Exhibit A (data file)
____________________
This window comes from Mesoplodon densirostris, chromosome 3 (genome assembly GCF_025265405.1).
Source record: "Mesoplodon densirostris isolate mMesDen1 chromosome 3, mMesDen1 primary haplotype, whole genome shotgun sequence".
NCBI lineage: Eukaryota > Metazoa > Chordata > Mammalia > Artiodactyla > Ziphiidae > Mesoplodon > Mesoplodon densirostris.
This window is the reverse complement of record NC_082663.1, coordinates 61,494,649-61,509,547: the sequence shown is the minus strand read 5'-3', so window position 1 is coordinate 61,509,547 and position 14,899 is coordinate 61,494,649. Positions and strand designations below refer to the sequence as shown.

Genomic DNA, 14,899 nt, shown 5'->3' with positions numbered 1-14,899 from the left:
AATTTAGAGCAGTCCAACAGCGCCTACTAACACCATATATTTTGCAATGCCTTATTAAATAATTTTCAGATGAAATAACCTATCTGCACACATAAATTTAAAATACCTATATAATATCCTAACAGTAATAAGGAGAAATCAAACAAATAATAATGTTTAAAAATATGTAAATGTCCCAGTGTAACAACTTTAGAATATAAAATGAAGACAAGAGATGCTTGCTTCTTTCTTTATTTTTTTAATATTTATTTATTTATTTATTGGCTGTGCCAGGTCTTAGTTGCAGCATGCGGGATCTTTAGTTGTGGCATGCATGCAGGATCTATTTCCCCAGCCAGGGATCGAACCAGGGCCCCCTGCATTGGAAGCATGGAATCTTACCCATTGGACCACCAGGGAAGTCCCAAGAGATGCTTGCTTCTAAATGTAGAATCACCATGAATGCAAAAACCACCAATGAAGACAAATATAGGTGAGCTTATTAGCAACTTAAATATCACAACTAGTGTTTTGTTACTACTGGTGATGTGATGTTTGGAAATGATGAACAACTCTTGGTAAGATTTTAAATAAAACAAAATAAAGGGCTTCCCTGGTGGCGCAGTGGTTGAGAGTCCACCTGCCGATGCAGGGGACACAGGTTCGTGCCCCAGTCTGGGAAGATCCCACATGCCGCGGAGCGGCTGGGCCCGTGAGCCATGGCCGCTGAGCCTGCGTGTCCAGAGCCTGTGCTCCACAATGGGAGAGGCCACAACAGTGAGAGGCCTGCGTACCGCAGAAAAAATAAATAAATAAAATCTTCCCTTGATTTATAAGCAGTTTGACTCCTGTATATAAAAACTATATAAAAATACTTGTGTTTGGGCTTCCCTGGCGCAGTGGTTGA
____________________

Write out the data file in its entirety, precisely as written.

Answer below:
This window comes from Mesoplodon densirostris, chromosome 3 (genome assembly GCF_025265405.1).
Source record: "Mesoplodon densirostris isolate mMesDen1 chromosome 3, mMesDen1 primary haplotype, whole genome shotgun sequence".
NCBI lineage: Eukaryota > Metazoa > Chordata > Mammalia > Artiodactyla > Ziphiidae > Mesoplodon > Mesoplodon densirostris.
This window is the reverse complement of record NC_082663.1, coordinates 61,494,649-61,509,547: the sequence shown is the minus strand read 5'-3', so window position 1 is coordinate 61,509,547 and position 14,899 is coordinate 61,494,649. Positions and strand designations below refer to the sequence as shown.

Genomic DNA, 14,899 nt, shown 5'->3' with positions numbered 1-14,899 from the left:
AATTTAGAGCAGTCCAACAGCGCCTACTAACACCATATATTTTGCAATGCCTTATTAAATAATTTTCAGATGAAATAACCTATCTGCACACATAAATTTAAAATACCTATATAATATCCTAACAGTAATAAGGAGAAATCAAACAAATAATAATGTTTAAAAATATGTAAATGTCCCAGTGTAACAACTTTAGAATATAAAATGAAGACAAGAGATGCTTGCTTCTTTCTTTATTTTTTTAATATTTATTTATTTATTTATTGGCTGTGCCAGGTCTTAGTTGCAGCATGCGGGATCTTTAGTTGTGGCATGCATGCAGGATCTATTTCCCCAGCCAGGGATCGAACCAGGGCCCCCTGCATTGGAAGCATGGAATCTTACCCATTGGACCACCAGGGAAGTCCCAAGAGATGCTTGCTTCTAAATGTAGAATCACCATGAATGCAAAAACCACCAATGAAGACAAATATAGGTGAGCTTATTAGCAACTTAAATATCACAACTAGTGTTTTGTTACTACTGGTGATGTGATGTTTGGAAATGATGAACAACTCTTGGTAAGATTTTAAATAAAACAAAATAAAGGGCTTCCCTGGTGGCGCAGTGGTTGAGAGTCCACCTGCCGATGCAGGGGACACAGGTTCGTGCCCCAGTCTGGGAAGATCCCACATGCCGCGGAGCGGCTGGGCCCGTGAGCCATGGCCGCTGAGCCTGCGTGTCCAGAGCCTGTGCTCCACAATGGGAGAGGCCACAACAGTGAGAGGCCTGCGTACCGCAGAAAAAATAAATAAATAAAATCTTCCCTTGATTTATAAGCAGTTTGACTCCTGTATATAAAAACTATATAAAAATACTTGTGTTTGGGCTTCCCTGGCGCAGTGGTTGA